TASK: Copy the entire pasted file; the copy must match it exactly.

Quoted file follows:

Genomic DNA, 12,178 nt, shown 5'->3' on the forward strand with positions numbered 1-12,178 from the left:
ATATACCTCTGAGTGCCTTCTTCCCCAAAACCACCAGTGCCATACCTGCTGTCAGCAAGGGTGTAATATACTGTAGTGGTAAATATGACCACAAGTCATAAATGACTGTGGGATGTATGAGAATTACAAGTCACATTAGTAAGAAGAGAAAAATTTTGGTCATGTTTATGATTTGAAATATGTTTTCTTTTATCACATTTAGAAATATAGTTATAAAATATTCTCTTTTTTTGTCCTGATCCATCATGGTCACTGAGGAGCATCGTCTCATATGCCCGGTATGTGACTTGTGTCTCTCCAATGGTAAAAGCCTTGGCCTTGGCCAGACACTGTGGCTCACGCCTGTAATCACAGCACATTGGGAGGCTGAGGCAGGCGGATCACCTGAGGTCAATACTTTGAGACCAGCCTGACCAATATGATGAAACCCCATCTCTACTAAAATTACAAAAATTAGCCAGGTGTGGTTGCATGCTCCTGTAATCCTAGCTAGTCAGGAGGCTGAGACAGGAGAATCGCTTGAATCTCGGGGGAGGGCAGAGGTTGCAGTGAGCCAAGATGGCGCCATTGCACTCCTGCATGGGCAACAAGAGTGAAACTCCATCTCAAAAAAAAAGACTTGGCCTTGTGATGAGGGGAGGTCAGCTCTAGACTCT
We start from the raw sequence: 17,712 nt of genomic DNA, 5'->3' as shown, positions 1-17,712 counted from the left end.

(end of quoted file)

Genomic DNA, 12,178 nt, shown 5'->3' on the forward strand with positions numbered 1-12,178 from the left:
ATATACCTCTGAGTGCCTTCTTCCCCAAAACCACCAGTGCCATACCTGCTGTCAGCAAGGGTGTAATATACTGTAGTGGTAAATATGACCACAAGTCATAAATGACTGTGGGATGTATGAGAATTACAAGTCACATTAGTAAGAAGAGAAAAATTTTGGTCATGTTTATGATTTGAAATATGTTTTCTTTTATCACATTTAGAAATATAGTTATAAAATATTCTCTTTTTTTGTCCTGATCCATCATGGTCACTGAGGAGCATCGTCTCATATGCCCGGTATGTGACTTGTGTCTCTCCAATGGTAAAAGCCTTGGCCTTGGCCAGACACTGTGGCTCACGCCTGTAATCACAGCACATTGGGAGGCTGAGGCAGGCGGATCACCTGAGGTCAATACTTTGAGACCAGCCTGACCAATATGATGAAACCCCATCTCTACTAAAATTACAAAAATTAGCCAGGTGTGGTTGCATGCTCCTGTAATCCTAGCTAGTCAGGAGGCTGAGACAGGAGAATCGCTTGAATCTCGGGGGAGGGCAGAGGTTGCAGTGAGCCAAGATGGCGCCATTGCACTCCTGCATGGGCAACAAGAGTGAAACTCCATCTCAAAAAAAAAGACTTGGCCTTGTGATGAGGGGAGGTCAGCTCTAGACTCT
We start from the raw sequence: 17,712 nt of genomic DNA, 5'->3' as shown, positions 1-17,712 counted from the left end.